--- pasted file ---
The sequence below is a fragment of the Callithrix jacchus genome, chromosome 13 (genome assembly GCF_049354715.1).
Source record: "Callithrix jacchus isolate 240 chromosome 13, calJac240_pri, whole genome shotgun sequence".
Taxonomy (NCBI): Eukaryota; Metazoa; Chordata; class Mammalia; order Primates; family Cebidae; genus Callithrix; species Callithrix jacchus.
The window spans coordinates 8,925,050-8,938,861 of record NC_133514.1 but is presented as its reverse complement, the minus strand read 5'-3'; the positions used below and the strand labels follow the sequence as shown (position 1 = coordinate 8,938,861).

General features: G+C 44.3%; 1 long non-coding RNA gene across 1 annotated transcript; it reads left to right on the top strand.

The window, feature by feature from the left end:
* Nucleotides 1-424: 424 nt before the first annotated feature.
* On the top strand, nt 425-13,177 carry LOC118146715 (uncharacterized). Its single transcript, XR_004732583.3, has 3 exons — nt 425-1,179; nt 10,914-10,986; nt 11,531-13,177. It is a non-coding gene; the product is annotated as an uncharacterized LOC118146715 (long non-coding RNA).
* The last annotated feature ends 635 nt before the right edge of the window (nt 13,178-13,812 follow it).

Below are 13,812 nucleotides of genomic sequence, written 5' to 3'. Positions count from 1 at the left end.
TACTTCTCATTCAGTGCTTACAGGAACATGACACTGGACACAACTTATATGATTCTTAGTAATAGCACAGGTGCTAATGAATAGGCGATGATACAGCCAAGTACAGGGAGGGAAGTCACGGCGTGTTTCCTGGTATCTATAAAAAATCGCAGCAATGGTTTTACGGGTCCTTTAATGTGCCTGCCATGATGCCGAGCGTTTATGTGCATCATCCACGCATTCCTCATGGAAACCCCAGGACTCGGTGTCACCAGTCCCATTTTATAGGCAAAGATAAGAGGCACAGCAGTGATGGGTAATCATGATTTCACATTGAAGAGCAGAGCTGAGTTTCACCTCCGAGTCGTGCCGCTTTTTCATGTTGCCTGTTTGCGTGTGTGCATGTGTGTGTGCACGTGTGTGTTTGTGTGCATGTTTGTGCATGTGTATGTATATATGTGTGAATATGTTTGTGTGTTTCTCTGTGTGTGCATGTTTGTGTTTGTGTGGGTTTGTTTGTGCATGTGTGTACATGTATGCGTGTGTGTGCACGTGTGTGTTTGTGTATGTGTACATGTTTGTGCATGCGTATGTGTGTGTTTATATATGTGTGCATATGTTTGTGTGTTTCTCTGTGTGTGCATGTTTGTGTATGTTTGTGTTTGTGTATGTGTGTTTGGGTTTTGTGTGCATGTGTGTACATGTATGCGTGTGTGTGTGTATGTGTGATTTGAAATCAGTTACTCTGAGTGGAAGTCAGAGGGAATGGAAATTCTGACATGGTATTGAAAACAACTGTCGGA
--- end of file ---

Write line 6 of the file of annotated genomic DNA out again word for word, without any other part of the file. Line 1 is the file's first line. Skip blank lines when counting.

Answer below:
The window, feature by feature from the left end: